Jimmy Wang doesn’t have Roger Federer’s seven Wimbledon titles; Wang doesn’t even have five wins in the Wimbledon main draw. But the Taiwanese tennis player has accomplished something Federer won’t ever touch: Five times over the past decade, Wang has qualified for Wimbledon.The four Grand Slam tournaments are the tentpoles of the tennis calendar, the times when casual fans notice the sport and its stars. Before each Grand Slam, there is another tournament, giving players whose ranking isn’t high enough to make it directly into the draw another way in. They play before tens or hundreds of spectators who usually get in free, not thousands of paying fans. Wimbledon’s qualifying tournament isn’t even at Wimbledon; it’s at the Bank of England Sports Centre in Roehampton, another southwest London neighborhood 3 miles away.Most young players see qualifiers as a necessary but not fun rite of passage until they rise in the rankings and don’t need to get in the hard way. But some players, like Wang, find that injuries or other setbacks keep them on the sport’s periphery for most or all of their careers. Few keep coming back to qualifying tournaments for a decade. Still fewer are as successful as Wang at this second tier of Grand Slam tennis. They are the statistical outliers, the best strivers in major tennis. And they don’t all love the distinction.“This year, it feels great” to qualify, said Gilles Muller, a 31-year-old from Luxembourg, in an interview last week at Roehampton after qualifying for Wimbeldon, the fifth Grand Slam of his career, more than 10 years after the first time. Muller had to go through qualifying because he missed the last seven months of last year with an elbow injury, and his ranking slipped. “I hope it will be my last qualies,” he said.Repeatedly qualifying for Grand Slam tournaments, as Wang and a handful of others have done, is so rare because players who are good enough to qualify typically either don’t have to or are too good to have to keep doing it. Federer never qualified for a Grand Slam tournament. Neither did Rafael Nadal. Andy Murray did, once, and Novak Djokovic did three times. They last qualified in 2005, soon after each turned 18.Grand Slam qualifiers have to win three matches in a 128-player draw. The 16 who do usually are the ones whose rankings — based on the last 52 weeks of play — understate how good they are, perhaps because they missed time to injury or are too young to have played many events. Generally, their rankings will catch up with their level and they won’t need to qualify anymore.When it doesn’t, injury often is the reason. Wang had two surgeries after suffering an injury to his right wrist in 2006. He ended up missing three years at an age when most of his peers were climbing the rankings. “I almost stopped,” Wang said in an interview last week. “I realized life is short.”At age 29, he’s back to a level good enough to qualify, as he’s done for the past three years at Wimbledon. Wang has qualified for majors seven times overall, tied for 10th in the Open era, according to data provided by Jeff Sackmann of Tennis Abstract.After Wang’s win, well-wishers posed with him for dozens of photos — many of them next to the scoreboard, many selfies. One woman had been watching Wang try to qualify for Wimbledon since his very first successful attempt, in 2004. Wang said he was “very excited.” He had no idea this was No. 7 for him, but sees no shame in it. “One thousand players try to get into the top 100,” Wang said of pro tennis. “They have the same goal. They have the same dream.”Denis Kudla, one of the thousand, qualified later on Thursday, the fifth time he’d done so at a major. He is just 21 years old. “I’m proud of that,” Kudla said — it meant he’d earned his place. (He went on to win his first-round match at Wimbledon on Tuesday against Marsel Ilhan.)Kudla’s fellow American, Ryan Harrison, qualified with a win on the adjacent court. Harrison was proud, too. He said he enjoyed the “fantastic” feeling of qualifying and going into a tournament on a three-match winning streak. However, he added, “I’m very determined for this to be my last qualifying.” Three years ago, he got his ranking high enough to enter Grand Slams directly. Since then, his ranking has slipped. “To say I can’t do it at 22, when I did it at 19, is kind of crazy,” he said.Harrison admires players like Wang but sets himself apart from them. “You have a ton of respect for those guys. I’ve always believed success is relative to your God-given ability,” Harrison said. On the other hand, he added, “I’ve always had a ton of belief in my ability.” (Harrison lost in the first round at Wimbledon on Monday, after getting his usual tough draw.)He has a point about the top of the qualifying leaderboard. None of the nine Open-era players who qualified for more majors than Wang ever reached the top 25 in the rankings or played in a Grand Slam semifinal.If Wang doesn’t ever qualify for a Grand Slam again, he’ll hope it’s because he got his ranking into the top 100 and didn’t need to. He took the first step Monday: The five-time co-champion of Wimbledon’s annual pre-tournament tournament won just his fourth career main-draw match, 6-3, 6-3, 6-2 over Alejandro Gonzalez.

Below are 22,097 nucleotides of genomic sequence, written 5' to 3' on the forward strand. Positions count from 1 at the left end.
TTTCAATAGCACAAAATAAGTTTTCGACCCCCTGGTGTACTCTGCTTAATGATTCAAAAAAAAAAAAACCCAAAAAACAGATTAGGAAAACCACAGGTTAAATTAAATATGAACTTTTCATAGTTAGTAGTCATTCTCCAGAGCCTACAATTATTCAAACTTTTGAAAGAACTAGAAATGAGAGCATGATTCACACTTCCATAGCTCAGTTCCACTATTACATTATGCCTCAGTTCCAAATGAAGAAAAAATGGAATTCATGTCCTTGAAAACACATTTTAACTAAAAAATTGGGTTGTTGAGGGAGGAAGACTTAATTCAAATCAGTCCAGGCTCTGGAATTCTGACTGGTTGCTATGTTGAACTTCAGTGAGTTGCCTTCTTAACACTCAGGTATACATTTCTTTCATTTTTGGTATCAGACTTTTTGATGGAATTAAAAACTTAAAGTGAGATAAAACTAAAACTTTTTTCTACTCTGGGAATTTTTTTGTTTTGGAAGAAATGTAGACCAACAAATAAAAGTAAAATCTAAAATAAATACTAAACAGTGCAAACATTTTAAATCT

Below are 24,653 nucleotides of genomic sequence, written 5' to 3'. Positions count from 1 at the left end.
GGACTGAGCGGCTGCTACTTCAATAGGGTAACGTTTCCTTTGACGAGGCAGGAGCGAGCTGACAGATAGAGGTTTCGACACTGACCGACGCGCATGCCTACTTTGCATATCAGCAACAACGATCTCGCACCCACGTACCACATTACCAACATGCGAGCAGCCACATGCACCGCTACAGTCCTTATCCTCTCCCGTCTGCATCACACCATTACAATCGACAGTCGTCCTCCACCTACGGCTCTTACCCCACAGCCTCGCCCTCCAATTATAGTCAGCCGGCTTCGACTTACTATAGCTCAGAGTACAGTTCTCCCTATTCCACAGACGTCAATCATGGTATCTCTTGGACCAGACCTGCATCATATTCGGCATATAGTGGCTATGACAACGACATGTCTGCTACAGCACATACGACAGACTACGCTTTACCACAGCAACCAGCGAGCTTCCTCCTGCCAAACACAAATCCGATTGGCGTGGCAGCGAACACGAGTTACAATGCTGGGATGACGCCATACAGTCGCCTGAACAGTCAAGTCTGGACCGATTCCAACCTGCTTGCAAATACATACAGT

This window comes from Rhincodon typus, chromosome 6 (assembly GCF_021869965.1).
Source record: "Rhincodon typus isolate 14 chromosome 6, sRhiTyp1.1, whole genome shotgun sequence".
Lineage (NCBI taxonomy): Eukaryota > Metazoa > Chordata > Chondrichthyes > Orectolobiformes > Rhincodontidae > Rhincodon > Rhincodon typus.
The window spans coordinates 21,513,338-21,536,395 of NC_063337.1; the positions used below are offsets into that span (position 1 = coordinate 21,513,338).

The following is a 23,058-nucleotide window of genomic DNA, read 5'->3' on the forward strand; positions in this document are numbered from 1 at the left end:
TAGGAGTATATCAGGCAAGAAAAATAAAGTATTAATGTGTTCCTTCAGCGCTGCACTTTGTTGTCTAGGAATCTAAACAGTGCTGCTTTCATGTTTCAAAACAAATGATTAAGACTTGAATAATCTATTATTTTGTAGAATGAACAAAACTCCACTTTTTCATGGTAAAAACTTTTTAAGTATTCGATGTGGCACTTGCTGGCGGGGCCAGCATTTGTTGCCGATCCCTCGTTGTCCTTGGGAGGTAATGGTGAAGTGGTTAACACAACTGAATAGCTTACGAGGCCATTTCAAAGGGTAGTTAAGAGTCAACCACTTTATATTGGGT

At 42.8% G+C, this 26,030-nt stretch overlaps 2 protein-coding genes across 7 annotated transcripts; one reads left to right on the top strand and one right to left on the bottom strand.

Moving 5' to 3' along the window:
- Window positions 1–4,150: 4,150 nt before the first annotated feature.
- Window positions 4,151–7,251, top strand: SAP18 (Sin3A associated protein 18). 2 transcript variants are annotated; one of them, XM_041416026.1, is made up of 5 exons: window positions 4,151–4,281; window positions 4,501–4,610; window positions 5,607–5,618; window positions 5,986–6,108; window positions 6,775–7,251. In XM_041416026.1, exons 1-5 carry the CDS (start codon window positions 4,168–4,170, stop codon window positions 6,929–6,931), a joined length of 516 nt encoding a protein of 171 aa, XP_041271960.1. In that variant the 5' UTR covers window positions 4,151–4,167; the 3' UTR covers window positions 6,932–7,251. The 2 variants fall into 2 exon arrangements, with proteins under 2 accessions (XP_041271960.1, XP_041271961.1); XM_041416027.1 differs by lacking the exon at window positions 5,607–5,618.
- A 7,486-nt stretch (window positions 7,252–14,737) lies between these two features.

Embed Code More: Apple Podcasts | ESPN App | RSS | Embed FiveThirtyEight Welcome to the latest episode of Hot Takedown, FiveThirtyEight’s sports podcast. On this week’s show (Dec. 13, 2016), ESPN The Magazine’s Mina Kimes joins us to help preview the NFL playoffs. Next, we delve into high-scoring Timberwolves swingman Andrew Wiggins’s numbers, looking at how good he was expected to be and how good he’s actually been in his three years in the NBA. Finally, Steven Goff of The Washington Post stops by to help us interpret what last weekend’s scoreless MLS final might mean for American soccer. Plus, a significant digit on why the Alabama Crimson Tide’s dominance of college football will probably continue.Links to what we discussed:ESPN’s Dan Graziano takes a look at the NFL playoff picture. (Check out FiveThirtyEight’s NFL predictions here.)In 2015, Andrew Wiggins was named the 2014-15 NBA rookie of the year, but FiveThirtyEight’s Neil Paine identified some of his underlying problems.The Ringer’s Ben Detrick wrote on why Wiggins’s numbers continue to be a concern.It’s not just Wiggins who is struggling — the Minnesota Timberwolves can’t finish games, wrote FiveThirtyEight’s Chris Herring.Steven Goff wrote in The Washington Post earlier this year about an increase in ties across MLS.Significant Digit: 5, the number of pledges that Alabama and the Crimson Tide have from recruits ranked No. 1 in their respective positions. On Tuesday, the No. 1 junior college defensive end, Isaiah Buggs of Mississippi Gulf Coast Community College, committed to the Crimson Tide, joining No. 1 prep running back Najee Harris, No. 1 prep athlete Dylan Moses, No. 1 dual-threat prep quarterback Tua Tagovailoa, and No. 1 junior-college offensive tackle Elliot Baker.